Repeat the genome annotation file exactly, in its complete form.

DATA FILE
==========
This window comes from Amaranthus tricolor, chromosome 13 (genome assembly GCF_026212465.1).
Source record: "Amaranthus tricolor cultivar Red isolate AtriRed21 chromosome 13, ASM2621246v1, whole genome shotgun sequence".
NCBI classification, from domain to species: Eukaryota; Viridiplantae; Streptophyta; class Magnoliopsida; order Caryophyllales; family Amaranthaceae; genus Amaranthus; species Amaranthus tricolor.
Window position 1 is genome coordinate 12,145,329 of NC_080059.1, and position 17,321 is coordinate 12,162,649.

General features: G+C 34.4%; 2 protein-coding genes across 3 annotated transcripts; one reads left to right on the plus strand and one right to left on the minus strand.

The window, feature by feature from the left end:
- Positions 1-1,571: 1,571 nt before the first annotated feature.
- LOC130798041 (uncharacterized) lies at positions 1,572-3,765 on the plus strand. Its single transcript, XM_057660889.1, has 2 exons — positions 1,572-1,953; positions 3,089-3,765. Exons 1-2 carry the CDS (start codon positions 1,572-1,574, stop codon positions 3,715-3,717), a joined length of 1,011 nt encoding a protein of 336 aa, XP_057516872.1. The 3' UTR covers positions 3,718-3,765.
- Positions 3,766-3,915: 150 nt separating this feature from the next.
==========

This window comes from Amaranthus tricolor, chromosome 13 (genome assembly GCF_026212465.1).
Source record: "Amaranthus tricolor cultivar Red isolate AtriRed21 chromosome 13, ASM2621246v1, whole genome shotgun sequence".
NCBI classification, from domain to species: Eukaryota; Viridiplantae; Streptophyta; class Magnoliopsida; order Caryophyllales; family Amaranthaceae; genus Amaranthus; species Amaranthus tricolor.
Window position 1 is genome coordinate 12,145,329 of NC_080059.1, and position 17,321 is coordinate 12,162,649.

General features: G+C 34.4%; 2 protein-coding genes across 3 annotated transcripts; one reads left to right on the plus strand and one right to left on the minus strand.

The window, feature by feature from the left end:
- Positions 1-1,571: 1,571 nt before the first annotated feature.
- LOC130798041 (uncharacterized) lies at positions 1,572-3,765 on the plus strand. Its single transcript, XM_057660889.1, has 2 exons — positions 1,572-1,953; positions 3,089-3,765. Exons 1-2 carry the CDS (start codon positions 1,572-1,574, stop codon positions 3,715-3,717), a joined length of 1,011 nt encoding a protein of 336 aa, XP_057516872.1. The 3' UTR covers positions 3,718-3,765.
- Positions 3,766-3,915: 150 nt separating this feature from the next.